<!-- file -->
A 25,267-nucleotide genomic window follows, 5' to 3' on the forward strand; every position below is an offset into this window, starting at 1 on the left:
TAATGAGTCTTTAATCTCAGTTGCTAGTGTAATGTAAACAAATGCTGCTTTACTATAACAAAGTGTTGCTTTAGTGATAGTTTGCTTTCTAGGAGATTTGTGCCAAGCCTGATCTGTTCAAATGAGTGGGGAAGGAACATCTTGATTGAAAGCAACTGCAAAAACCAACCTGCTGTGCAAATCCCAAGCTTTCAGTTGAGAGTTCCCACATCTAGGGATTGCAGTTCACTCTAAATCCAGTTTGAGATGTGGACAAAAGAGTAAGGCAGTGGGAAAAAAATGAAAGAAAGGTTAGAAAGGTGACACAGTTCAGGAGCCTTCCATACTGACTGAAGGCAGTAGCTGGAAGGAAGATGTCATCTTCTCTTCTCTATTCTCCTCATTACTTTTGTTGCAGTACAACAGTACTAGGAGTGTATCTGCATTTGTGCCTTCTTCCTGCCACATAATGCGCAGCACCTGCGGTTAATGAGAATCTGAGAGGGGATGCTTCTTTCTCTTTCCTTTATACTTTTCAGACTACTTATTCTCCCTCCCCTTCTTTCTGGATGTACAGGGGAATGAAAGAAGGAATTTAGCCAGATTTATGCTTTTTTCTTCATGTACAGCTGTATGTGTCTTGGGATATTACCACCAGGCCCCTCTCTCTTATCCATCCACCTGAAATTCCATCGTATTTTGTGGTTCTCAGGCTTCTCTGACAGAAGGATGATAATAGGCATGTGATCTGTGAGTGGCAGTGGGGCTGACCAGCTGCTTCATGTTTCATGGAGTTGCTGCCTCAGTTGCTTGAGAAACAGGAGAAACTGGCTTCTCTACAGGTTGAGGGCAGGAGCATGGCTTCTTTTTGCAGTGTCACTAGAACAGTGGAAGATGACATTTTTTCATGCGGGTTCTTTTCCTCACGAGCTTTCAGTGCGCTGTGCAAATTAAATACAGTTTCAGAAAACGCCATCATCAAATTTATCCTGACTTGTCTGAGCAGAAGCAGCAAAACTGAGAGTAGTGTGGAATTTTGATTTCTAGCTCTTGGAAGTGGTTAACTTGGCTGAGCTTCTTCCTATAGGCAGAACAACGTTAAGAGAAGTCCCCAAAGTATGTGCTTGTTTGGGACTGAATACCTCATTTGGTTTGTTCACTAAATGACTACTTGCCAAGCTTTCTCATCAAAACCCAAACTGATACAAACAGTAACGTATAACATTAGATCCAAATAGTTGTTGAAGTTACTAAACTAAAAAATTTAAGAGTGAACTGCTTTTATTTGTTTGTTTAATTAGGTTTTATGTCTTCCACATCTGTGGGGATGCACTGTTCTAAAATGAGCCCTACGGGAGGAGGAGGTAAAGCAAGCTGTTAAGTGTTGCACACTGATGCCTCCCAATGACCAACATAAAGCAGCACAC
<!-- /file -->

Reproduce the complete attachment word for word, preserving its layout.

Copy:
A 25,267-nucleotide genomic window follows, 5' to 3' on the forward strand; every position below is an offset into this window, starting at 1 on the left:
TAATGAGTCTTTAATCTCAGTTGCTAGTGTAATGTAAACAAATGCTGCTTTACTATAACAAAGTGTTGCTTTAGTGATAGTTTGCTTTCTAGGAGATTTGTGCCAAGCCTGATCTGTTCAAATGAGTGGGGAAGGAACATCTTGATTGAAAGCAACTGCAAAAACCAACCTGCTGTGCAAATCCCAAGCTTTCAGTTGAGAGTTCCCACATCTAGGGATTGCAGTTCACTCTAAATCCAGTTTGAGATGTGGACAAAAGAGTAAGGCAGTGGGAAAAAAATGAAAGAAAGGTTAGAAAGGTGACACAGTTCAGGAGCCTTCCATACTGACTGAAGGCAGTAGCTGGAAGGAAGATGTCATCTTCTCTTCTCTATTCTCCTCATTACTTTTGTTGCAGTACAACAGTACTAGGAGTGTATCTGCATTTGTGCCTTCTTCCTGCCACATAATGCGCAGCACCTGCGGTTAATGAGAATCTGAGAGGGGATGCTTCTTTCTCTTTCCTTTATACTTTTCAGACTACTTATTCTCCCTCCCCTTCTTTCTGGATGTACAGGGGAATGAAAGAAGGAATTTAGCCAGATTTATGCTTTTTTCTTCATGTACAGCTGTATGTGTCTTGGGATATTACCACCAGGCCCCTCTCTCTTATCCATCCACCTGAAATTCCATCGTATTTTGTGGTTCTCAGGCTTCTCTGACAGAAGGATGATAATAGGCATGTGATCTGTGAGTGGCAGTGGGGCTGACCAGCTGCTTCATGTTTCATGGAGTTGCTGCCTCAGTTGCTTGAGAAACAGGAGAAACTGGCTTCTCTACAGGTTGAGGGCAGGAGCATGGCTTCTTTTTGCAGTGTCACTAGAACAGTGGAAGATGACATTTTTTCATGCGGGTTCTTTTCCTCACGAGCTTTCAGTGCGCTGTGCAAATTAAATACAGTTTCAGAAAACGCCATCATCAAATTTATCCTGACTTGTCTGAGCAGAAGCAGCAAAACTGAGAGTAGTGTGGAATTTTGATTTCTAGCTCTTGGAAGTGGTTAACTTGGCTGAGCTTCTTCCTATAGGCAGAACAACGTTAAGAGAAGTCCCCAAAGTATGTGCTTGTTTGGGACTGAATACCTCATTTGGTTTGTTCACTAAATGACTACTTGCCAAGCTTTCTCATCAAAACCCAAACTGATACAAACAGTAACGTATAACATTAGATCCAAATAGTTGTTGAAGTTACTAAACTAAAAAATTTAAGAGTGAACTGCTTTTATTTGTTTGTTTAATTAGGTTTTATGTCTTCCACATCTGTGGGGATGCACTGTTCTAAAATGAGCCCTACGGGAGGAGGAGGTAAAGCAAGCTGTTAAGTGTTGCACACTGATGCCTCCCAATGACCAACATAAAGCAGCACAC